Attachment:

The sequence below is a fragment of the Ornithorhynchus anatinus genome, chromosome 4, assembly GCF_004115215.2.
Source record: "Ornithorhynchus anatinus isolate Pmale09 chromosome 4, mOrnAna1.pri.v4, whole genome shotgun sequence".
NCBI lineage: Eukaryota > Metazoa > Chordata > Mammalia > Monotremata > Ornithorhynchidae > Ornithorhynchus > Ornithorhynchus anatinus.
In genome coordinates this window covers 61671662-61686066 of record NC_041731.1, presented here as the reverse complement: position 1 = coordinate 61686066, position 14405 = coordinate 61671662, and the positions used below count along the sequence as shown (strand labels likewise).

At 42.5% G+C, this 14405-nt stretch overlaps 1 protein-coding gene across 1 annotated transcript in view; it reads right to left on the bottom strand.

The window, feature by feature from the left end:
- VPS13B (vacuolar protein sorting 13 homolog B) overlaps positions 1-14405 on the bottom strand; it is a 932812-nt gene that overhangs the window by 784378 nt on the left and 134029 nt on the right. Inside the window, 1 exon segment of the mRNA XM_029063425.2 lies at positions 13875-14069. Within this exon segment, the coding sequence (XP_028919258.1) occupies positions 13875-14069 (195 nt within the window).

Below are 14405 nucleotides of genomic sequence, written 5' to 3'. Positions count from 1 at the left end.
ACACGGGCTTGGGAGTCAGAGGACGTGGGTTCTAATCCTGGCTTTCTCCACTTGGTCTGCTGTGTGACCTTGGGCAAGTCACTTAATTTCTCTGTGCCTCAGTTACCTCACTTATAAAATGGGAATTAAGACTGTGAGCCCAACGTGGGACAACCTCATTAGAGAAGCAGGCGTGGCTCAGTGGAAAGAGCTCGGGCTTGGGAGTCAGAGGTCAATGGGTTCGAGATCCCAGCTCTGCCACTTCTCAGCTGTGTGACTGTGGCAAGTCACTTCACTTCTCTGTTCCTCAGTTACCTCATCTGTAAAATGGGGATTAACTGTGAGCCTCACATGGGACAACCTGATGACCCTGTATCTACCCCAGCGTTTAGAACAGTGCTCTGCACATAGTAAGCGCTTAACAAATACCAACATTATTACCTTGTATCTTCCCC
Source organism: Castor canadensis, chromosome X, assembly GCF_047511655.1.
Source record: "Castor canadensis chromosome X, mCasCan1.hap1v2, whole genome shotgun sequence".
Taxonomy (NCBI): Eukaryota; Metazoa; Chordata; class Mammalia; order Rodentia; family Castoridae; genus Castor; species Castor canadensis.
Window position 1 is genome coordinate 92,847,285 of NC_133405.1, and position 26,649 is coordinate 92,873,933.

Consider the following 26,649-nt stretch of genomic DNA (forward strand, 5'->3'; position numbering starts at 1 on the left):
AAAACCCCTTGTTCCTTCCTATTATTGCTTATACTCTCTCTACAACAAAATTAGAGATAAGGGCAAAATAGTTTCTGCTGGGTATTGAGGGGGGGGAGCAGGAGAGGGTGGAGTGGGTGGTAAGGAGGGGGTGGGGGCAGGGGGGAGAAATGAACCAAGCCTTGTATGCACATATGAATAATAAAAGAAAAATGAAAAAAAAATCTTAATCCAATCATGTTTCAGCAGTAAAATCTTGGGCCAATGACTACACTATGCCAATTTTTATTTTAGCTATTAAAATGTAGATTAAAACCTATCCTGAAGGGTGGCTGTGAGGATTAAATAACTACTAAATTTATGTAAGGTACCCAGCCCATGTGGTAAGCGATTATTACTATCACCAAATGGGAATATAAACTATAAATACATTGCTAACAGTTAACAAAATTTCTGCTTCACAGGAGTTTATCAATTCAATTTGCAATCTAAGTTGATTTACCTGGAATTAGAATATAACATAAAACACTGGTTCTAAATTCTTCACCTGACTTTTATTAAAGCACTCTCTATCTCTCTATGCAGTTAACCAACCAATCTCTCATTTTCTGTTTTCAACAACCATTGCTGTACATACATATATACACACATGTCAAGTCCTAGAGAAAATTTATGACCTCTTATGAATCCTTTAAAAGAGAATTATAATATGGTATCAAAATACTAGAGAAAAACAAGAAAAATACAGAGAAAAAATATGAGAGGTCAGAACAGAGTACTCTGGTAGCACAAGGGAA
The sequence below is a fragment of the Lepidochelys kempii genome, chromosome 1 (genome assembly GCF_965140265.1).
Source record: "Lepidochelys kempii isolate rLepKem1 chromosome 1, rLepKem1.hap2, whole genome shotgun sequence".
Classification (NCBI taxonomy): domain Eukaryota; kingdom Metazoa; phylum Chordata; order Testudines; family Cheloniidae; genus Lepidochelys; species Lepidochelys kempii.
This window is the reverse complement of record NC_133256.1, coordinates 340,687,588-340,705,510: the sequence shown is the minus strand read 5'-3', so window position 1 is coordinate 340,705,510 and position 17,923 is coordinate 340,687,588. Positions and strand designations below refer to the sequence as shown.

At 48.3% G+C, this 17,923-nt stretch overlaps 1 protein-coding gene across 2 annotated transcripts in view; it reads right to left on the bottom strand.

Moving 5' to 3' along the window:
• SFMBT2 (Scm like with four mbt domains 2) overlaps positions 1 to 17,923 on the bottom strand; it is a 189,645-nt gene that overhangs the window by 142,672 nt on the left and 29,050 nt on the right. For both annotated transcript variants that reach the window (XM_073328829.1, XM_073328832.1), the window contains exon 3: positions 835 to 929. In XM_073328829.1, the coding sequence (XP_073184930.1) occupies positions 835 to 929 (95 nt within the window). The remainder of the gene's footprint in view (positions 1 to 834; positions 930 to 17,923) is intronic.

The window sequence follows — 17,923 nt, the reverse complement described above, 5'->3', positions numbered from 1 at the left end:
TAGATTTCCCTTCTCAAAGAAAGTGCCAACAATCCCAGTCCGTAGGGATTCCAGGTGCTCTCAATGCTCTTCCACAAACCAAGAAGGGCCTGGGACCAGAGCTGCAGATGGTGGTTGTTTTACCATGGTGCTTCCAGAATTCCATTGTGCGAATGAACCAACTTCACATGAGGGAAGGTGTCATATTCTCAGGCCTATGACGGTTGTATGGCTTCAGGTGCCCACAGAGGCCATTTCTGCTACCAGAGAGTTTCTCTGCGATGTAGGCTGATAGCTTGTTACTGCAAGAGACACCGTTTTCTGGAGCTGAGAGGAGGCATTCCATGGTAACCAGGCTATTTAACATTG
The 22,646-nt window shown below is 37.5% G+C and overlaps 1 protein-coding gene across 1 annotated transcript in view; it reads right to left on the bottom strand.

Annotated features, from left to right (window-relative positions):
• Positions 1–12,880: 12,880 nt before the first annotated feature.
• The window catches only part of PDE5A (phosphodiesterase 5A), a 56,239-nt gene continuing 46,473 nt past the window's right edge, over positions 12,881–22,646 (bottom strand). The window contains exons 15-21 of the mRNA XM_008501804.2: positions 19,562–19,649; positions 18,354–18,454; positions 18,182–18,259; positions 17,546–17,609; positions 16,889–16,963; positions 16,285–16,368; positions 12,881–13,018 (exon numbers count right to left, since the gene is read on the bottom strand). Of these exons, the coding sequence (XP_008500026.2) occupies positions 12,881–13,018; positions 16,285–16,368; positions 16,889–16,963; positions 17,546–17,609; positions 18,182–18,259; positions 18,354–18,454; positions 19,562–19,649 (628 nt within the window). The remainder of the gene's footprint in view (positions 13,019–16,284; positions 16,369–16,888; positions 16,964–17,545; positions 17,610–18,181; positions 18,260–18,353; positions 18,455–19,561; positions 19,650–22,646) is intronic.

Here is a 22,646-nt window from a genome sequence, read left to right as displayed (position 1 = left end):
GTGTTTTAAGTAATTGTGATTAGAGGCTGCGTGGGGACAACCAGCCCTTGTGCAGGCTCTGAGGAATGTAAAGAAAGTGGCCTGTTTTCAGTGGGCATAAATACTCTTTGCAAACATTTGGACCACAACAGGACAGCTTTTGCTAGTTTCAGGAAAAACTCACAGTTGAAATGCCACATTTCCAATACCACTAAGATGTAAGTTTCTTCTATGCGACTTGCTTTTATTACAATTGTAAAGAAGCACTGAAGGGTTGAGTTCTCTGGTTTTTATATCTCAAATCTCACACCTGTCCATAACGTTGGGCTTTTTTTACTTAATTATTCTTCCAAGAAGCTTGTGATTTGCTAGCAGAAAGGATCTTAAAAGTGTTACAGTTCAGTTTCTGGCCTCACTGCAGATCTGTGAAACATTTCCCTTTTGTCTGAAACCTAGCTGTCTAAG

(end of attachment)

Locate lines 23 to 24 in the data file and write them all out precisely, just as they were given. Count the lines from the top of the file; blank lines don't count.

The window sequence follows — 17,923 nt, the reverse complement described above, 5'->3', positions numbered from 1 at the left end:
TAGATTTCCCTTCTCAAAGAAAGTGCCAACAATCCCAGTCCGTAGGGATTCCAGGTGCTCTCAATGCTCTTCCACAAACCAAGAAGGGCCTGGGACCAGAGCTGCAGATGGTGGTTGTTTTACCATGGTGCTTCCAGAATTCCATTGTGCGAATGAACCAACTTCACATGAGGGAAGGTGTCATATTCTCAGGCCTATGACGGTTGTATGGCTTCAGGTGCCCACAGAGGCCATTTCTGCTACCAGAGAGTTTCTCTGCGATGTAGGCTGATAGCTTGTTACTGCAAGAGACACCGTTTTCTGGAGCTGAGAGGAGGCATTCCATGGTAACCAGGCTATTTAACATTG